Typically, smaller elephants enter a village first, appearing to survey the community.  They then rejoin the larger herd, and larger elephant soon follow and get the job done.

The ministry partner in India stated “We think that it might have something to do with the avenging the blood of martyrs.  In fact the fear of God has fallen on the local people, who have labeled these elephants “Christian elephants.”

With little help coming from the administration, the villagers have taken to road blockades. "The elephants have destroyed crops and selected houses. But officials too express helplessness. "There is no permanent habitat of elephants in Sundargarh. They come from Bihar, Chhattisgarh and Jharkhand where their habitats have shrunk. But is not clear how and why these elephants reached Orissa. 


Wednesday, May 12, 2010

Muslim MEHBOOB KHAN encounters Jesus to become Catholic

A personal testimony of Mehboob G Khan, Goa, India

"And you shall know the TRUTH and the TRUTH shall set you free"
Gospel of St John 8:32

I am from a Muslim family and work on the construction site. I have studied only up to 4th Standard in a Kannada medium school. I ran away from my house when I was ten years old because of a quarrel between my father and me. I wandered all over India in search of work, peace of mind and aim of my life.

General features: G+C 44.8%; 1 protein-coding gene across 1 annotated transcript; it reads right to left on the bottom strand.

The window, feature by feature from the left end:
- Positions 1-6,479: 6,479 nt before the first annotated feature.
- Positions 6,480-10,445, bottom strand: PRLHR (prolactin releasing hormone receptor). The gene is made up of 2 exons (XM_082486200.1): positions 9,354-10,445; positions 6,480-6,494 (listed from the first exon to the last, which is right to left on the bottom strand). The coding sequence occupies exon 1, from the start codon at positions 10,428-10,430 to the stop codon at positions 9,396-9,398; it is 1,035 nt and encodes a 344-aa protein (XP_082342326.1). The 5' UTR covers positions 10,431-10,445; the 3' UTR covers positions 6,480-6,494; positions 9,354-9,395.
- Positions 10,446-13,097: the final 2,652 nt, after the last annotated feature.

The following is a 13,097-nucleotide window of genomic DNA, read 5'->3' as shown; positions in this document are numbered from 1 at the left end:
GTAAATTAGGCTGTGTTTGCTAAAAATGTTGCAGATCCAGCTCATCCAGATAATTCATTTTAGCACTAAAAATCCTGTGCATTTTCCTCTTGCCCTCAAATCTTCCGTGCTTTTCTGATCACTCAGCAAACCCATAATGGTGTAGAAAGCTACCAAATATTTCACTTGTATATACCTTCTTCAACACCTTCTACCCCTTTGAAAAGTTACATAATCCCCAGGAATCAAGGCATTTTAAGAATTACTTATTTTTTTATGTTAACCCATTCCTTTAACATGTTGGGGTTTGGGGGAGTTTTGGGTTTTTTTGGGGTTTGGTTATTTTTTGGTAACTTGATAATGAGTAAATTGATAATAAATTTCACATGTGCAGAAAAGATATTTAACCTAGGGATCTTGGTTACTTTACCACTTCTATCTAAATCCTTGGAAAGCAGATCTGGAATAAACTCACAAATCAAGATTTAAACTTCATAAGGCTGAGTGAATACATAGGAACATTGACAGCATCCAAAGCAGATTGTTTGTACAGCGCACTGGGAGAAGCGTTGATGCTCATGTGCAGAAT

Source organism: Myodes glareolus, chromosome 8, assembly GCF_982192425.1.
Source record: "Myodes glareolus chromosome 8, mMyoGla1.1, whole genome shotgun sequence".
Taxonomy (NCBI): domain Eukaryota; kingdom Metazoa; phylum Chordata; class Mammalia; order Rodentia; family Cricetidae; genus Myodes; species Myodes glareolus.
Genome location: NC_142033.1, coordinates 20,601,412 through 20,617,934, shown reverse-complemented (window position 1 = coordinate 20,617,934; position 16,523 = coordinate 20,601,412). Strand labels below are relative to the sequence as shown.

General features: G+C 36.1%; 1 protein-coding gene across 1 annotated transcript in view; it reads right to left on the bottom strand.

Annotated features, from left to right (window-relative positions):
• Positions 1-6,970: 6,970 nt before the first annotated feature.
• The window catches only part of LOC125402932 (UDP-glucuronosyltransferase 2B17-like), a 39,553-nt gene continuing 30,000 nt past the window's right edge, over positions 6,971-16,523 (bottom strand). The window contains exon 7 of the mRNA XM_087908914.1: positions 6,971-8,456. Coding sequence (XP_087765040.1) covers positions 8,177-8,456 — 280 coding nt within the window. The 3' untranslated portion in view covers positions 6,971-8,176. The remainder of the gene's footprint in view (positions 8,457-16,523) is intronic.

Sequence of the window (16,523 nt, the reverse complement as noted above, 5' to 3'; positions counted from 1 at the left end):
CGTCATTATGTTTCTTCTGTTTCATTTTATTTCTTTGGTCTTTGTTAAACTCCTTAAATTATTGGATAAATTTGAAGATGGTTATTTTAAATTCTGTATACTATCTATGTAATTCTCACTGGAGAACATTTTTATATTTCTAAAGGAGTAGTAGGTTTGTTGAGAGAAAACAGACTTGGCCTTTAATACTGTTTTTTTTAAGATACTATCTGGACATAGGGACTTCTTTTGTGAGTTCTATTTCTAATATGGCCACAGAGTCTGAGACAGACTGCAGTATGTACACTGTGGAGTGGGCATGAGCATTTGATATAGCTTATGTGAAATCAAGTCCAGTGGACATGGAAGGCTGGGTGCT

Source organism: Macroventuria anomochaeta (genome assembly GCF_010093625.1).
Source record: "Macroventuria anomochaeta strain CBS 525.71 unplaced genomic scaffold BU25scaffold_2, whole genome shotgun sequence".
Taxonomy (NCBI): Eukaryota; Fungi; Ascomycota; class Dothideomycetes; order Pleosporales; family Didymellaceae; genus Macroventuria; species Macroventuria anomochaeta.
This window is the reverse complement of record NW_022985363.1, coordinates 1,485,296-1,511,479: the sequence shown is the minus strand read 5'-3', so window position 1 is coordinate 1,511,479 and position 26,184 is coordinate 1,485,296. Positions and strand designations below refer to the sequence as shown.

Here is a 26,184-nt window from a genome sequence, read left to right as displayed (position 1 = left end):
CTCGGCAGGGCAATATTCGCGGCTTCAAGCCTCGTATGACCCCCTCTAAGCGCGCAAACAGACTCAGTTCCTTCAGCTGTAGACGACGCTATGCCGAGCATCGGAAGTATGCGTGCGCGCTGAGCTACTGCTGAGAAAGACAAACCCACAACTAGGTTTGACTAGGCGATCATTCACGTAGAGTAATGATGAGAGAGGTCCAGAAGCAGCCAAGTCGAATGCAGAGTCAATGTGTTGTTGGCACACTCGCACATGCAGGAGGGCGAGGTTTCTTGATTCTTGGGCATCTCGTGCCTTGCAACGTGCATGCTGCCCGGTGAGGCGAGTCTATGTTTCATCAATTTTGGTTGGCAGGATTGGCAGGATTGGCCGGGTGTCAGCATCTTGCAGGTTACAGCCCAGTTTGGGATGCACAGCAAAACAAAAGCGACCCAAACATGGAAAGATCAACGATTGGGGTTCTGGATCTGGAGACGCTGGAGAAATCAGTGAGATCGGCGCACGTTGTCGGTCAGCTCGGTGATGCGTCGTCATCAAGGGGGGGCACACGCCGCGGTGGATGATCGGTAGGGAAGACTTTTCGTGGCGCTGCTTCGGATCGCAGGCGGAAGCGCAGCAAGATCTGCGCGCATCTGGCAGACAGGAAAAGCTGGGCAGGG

Encounter with Jesus Christ
Finally I reached Goa where I met a Catholic Lady and she introduced Jesus to me. She suggested that I make a retreat at Divine. Before meeting Jesus, I felt my life was worthless and lonely without friends. I felt very insecure and anxious and was always tensed about my future.

"I will never fail you nor forsake you." (Hebrews 13:5)
It was at this moment of distress and discomfort that Lord Jesus entered my life and gave me assurance of His Fatherhood. He told me that He loves me, He cares for me, He has a plan for my life - that I am His Child and precious for Him. It was for me that He died on the Cross and He is my Saviour and Lord. I used to long for my father’s love and Jesus filled my emptiness with His love and concern. 

John 15:18, "I will never leave you alone"
He is transforming my life everyday and I experience more and more of His love by listening to the Word of God. I thank the Lord for taking away all my worries, sadness, loneliness and feelings of insecurity. 


Monday, May 10, 2010

From Christ experience to the Trinitarian experience

Saint Paul - From Kristanubhava To Traikyanubhava
- Fr Bryan Lobo S.J


The Christ experience on the road to Damascus, obscured the sight of Saul to reopen it in Paul. This experience was not a personal effort on the part of Paul trying to search for liberation, or self-illumination like Gautama who opened his eyes one day under the Bodhi tree in the full experience of self-actualization and became the Buddha, but quite the contrary. 
It was an experience that was given to the furious persecutor of the Christians by Jesus Christ, the risen Lord who brought about a deep transformation in him and changed his perception of God in a radical way.